Kohlberg Kravis Roberts’ fee generation abilities is back on the upswing after taking a dive in last year’s economic crisis.
The firm, which is preparing for a listing on the New York Stock Exchange, collected $331 million in fees in 2009, a total that increased from 2008 due largely to a rise in the amount of transaction and monitoring fees the firm received. Such portfolio-facing fees are often referred to as “deal fees”.
We have confronted and expect to continue to confront requests from a variety of investors and groups representing investors to increase the percentage of transaction fees we share with our investors.
The 2009 total does not even approach the massive amount – $862 million – of such fees the firm collected in 2007, but is an increase from the $235 million garnered in 2008.
The 41 percent increase in fees collected last year compared to 2008 was “primarily due to a $50.5 million increase in transaction fees reflecting an increase in transaction fee generating private equity investments during the period”, the firm said in a regulatory filing, which also noted that monitoring fees increased $39.2 million.
KKR objective in listing on the NYSE is to register 204.9 million shares valued at about $2.21 billion and representing 30 percent of the firm.
KKR, which already registered on the Amsterdam-based Euronext exchange last year, will allow its Guernsey shareholders to swap their holdings for units in the US-based firm. KKR’s principals with ownership stakes will continue to hold 70 percent of the firm.
The registration document includes extensive disclosure about the firm’s operations. KKR touts its ability to raise income through fee generation. For example, KKR was able to collect $72 million in fees “relating to the termination of monitoring fee contracts in connection with public equity offering of two of our portfolio companies”. That total was offset by other losses in fees, leaving monitoring fees with a total increase of $39.2 million.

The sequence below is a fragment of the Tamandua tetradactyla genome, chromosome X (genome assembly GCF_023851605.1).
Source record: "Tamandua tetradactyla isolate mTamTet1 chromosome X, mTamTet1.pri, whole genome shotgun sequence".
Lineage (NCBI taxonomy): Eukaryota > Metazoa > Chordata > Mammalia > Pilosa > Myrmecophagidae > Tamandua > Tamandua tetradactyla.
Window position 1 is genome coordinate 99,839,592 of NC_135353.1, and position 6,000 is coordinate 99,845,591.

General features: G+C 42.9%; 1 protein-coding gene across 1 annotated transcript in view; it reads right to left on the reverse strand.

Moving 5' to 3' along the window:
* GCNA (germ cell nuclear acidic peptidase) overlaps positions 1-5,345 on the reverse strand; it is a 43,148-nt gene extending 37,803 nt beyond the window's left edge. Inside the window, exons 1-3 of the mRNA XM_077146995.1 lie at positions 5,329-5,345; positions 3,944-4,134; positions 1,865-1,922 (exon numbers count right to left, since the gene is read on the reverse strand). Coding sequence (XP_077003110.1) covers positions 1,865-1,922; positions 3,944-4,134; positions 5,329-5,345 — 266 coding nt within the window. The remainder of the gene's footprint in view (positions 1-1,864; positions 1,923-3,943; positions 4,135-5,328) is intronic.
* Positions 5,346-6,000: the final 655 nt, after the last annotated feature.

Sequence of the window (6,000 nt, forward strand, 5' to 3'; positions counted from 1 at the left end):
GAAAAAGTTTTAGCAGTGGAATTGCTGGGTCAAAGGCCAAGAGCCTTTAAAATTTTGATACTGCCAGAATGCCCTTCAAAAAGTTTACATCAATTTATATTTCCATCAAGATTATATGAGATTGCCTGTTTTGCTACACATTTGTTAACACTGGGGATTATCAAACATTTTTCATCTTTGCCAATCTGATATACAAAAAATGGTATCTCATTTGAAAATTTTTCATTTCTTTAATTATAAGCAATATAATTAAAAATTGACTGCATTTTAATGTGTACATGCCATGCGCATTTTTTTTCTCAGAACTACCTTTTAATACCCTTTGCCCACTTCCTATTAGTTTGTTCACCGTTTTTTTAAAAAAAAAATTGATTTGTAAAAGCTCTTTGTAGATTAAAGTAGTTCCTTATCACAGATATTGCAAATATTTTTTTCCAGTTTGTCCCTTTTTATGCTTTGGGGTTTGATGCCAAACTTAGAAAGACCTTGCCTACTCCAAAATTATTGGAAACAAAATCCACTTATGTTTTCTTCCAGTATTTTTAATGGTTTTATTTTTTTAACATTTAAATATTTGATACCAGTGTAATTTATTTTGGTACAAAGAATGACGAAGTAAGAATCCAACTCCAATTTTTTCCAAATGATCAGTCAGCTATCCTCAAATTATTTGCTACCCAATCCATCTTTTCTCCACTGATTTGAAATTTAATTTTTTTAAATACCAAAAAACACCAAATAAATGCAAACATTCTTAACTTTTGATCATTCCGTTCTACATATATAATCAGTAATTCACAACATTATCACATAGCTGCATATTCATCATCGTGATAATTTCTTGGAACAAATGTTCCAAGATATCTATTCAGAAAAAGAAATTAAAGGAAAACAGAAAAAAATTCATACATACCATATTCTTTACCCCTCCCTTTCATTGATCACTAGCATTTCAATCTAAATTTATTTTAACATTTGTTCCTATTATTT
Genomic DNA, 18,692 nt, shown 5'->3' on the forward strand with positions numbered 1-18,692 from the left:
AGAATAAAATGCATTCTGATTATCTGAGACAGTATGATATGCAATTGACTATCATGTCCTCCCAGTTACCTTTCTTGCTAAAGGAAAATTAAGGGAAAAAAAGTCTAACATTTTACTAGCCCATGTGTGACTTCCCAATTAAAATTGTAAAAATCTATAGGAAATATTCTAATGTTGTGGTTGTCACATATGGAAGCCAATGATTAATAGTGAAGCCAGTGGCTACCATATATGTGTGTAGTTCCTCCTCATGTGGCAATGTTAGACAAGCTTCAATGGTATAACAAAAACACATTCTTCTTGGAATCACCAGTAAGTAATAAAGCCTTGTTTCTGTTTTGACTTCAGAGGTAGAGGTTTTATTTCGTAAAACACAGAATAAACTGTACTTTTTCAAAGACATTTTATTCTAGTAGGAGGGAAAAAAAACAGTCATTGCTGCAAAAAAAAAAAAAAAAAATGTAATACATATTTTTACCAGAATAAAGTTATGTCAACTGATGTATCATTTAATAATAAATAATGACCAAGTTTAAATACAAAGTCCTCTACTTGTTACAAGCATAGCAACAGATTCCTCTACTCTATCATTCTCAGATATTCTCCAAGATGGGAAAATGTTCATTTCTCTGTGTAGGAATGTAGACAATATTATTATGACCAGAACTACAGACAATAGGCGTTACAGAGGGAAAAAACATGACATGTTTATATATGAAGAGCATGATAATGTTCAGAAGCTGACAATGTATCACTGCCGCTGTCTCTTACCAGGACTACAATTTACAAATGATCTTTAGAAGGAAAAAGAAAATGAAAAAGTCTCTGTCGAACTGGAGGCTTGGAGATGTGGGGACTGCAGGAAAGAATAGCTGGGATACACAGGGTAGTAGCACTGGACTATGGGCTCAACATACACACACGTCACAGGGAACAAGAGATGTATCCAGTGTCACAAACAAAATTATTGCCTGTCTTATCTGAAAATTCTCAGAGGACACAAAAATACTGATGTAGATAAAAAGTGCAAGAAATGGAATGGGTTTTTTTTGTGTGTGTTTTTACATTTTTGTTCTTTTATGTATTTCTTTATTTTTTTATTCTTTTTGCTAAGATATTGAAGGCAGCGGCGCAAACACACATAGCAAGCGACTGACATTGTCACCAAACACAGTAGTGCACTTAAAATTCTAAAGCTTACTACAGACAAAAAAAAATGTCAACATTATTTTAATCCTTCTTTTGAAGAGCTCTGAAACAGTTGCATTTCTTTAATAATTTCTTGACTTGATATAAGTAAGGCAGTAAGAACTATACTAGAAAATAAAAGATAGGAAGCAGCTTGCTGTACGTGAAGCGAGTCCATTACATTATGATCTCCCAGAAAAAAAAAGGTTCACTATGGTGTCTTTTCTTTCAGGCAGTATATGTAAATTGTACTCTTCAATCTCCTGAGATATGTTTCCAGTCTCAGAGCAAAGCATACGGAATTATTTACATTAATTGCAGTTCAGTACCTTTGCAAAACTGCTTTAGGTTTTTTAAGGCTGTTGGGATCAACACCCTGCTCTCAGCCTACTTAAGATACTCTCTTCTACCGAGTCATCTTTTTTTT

Though the firm has experienced increases in fee activity, KKR also warned potential investors in the offering that its limited partners are asking for more sharing of transaction fees. “We have confronted and expect to continue to confront requests from a variety of investors and groups representing investors to increase the percentage of transaction fees we share with our investors. To the extent we accommodate such requests, it would result in a decrease in the amount of fee revenue we earn”, the firm said.
According to many private equity market sources, LPs are increasingly asking GPs to use 100 percent of deal fees to offset the management fee. In the past, GPs have generally given investors an up to 80 percent offset. A move to 100 percent sharing of deal fee with LPs would effectively mean deal fee income to KKR and its public shareholders could drop dramatically.
KKR agreed in one of its most recent funds – an annex to its European Fund II called E2 Investors – not to charge deal fees on any investment in which the annex fund participates.
Elsewhere in the filing, KKR disclosed that it may attempt to acquire another investment management firm.